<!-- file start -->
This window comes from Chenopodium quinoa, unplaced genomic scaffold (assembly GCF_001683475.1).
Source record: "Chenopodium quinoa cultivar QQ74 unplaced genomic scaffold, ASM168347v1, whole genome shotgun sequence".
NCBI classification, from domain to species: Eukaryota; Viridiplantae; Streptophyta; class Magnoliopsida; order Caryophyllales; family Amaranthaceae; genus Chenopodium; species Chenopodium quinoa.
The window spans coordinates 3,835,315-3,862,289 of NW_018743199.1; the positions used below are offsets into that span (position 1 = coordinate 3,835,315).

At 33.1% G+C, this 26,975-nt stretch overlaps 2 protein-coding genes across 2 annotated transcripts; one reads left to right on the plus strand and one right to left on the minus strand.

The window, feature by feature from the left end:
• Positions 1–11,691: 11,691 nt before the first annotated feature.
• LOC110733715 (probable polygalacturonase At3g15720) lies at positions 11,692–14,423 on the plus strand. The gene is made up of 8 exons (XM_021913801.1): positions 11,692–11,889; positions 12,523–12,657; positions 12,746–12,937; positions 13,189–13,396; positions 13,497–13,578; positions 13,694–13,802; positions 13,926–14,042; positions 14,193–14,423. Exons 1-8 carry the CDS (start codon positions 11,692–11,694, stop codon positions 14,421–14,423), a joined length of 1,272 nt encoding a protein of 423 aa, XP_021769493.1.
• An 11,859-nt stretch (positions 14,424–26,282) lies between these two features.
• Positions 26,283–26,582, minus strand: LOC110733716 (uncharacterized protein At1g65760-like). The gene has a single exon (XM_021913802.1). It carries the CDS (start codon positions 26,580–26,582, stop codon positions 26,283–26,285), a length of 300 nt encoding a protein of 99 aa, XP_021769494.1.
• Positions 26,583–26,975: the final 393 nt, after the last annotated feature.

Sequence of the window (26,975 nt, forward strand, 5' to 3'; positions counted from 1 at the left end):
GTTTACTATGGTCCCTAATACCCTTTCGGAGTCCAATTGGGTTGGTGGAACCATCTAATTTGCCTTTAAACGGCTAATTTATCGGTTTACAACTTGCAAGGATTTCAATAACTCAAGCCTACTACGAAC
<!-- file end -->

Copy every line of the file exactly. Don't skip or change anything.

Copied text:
This window comes from Chenopodium quinoa, unplaced genomic scaffold (assembly GCF_001683475.1).
Source record: "Chenopodium quinoa cultivar QQ74 unplaced genomic scaffold, ASM168347v1, whole genome shotgun sequence".
NCBI classification, from domain to species: Eukaryota; Viridiplantae; Streptophyta; class Magnoliopsida; order Caryophyllales; family Amaranthaceae; genus Chenopodium; species Chenopodium quinoa.
The window spans coordinates 3,835,315-3,862,289 of NW_018743199.1; the positions used below are offsets into that span (position 1 = coordinate 3,835,315).

At 33.1% G+C, this 26,975-nt stretch overlaps 2 protein-coding genes across 2 annotated transcripts; one reads left to right on the plus strand and one right to left on the minus strand.

The window, feature by feature from the left end:
• Positions 1–11,691: 11,691 nt before the first annotated feature.
• LOC110733715 (probable polygalacturonase At3g15720) lies at positions 11,692–14,423 on the plus strand. The gene is made up of 8 exons (XM_021913801.1): positions 11,692–11,889; positions 12,523–12,657; positions 12,746–12,937; positions 13,189–13,396; positions 13,497–13,578; positions 13,694–13,802; positions 13,926–14,042; positions 14,193–14,423. Exons 1-8 carry the CDS (start codon positions 11,692–11,694, stop codon positions 14,421–14,423), a joined length of 1,272 nt encoding a protein of 423 aa, XP_021769493.1.
• An 11,859-nt stretch (positions 14,424–26,282) lies between these two features.
• Positions 26,283–26,582, minus strand: LOC110733716 (uncharacterized protein At1g65760-like). The gene has a single exon (XM_021913802.1). It carries the CDS (start codon positions 26,580–26,582, stop codon positions 26,283–26,285), a length of 300 nt encoding a protein of 99 aa, XP_021769494.1.
• Positions 26,583–26,975: the final 393 nt, after the last annotated feature.

Sequence of the window (26,975 nt, forward strand, 5' to 3'; positions counted from 1 at the left end):
GTTTACTATGGTCCCTAATACCCTTTCGGAGTCCAATTGGGTTGGTGGAACCATCTAATTTGCCTTTAAACGGCTAATTTATCGGTTTACAACTTGCAAGGATTTCAATAACTCAAGCCTACTACGAAC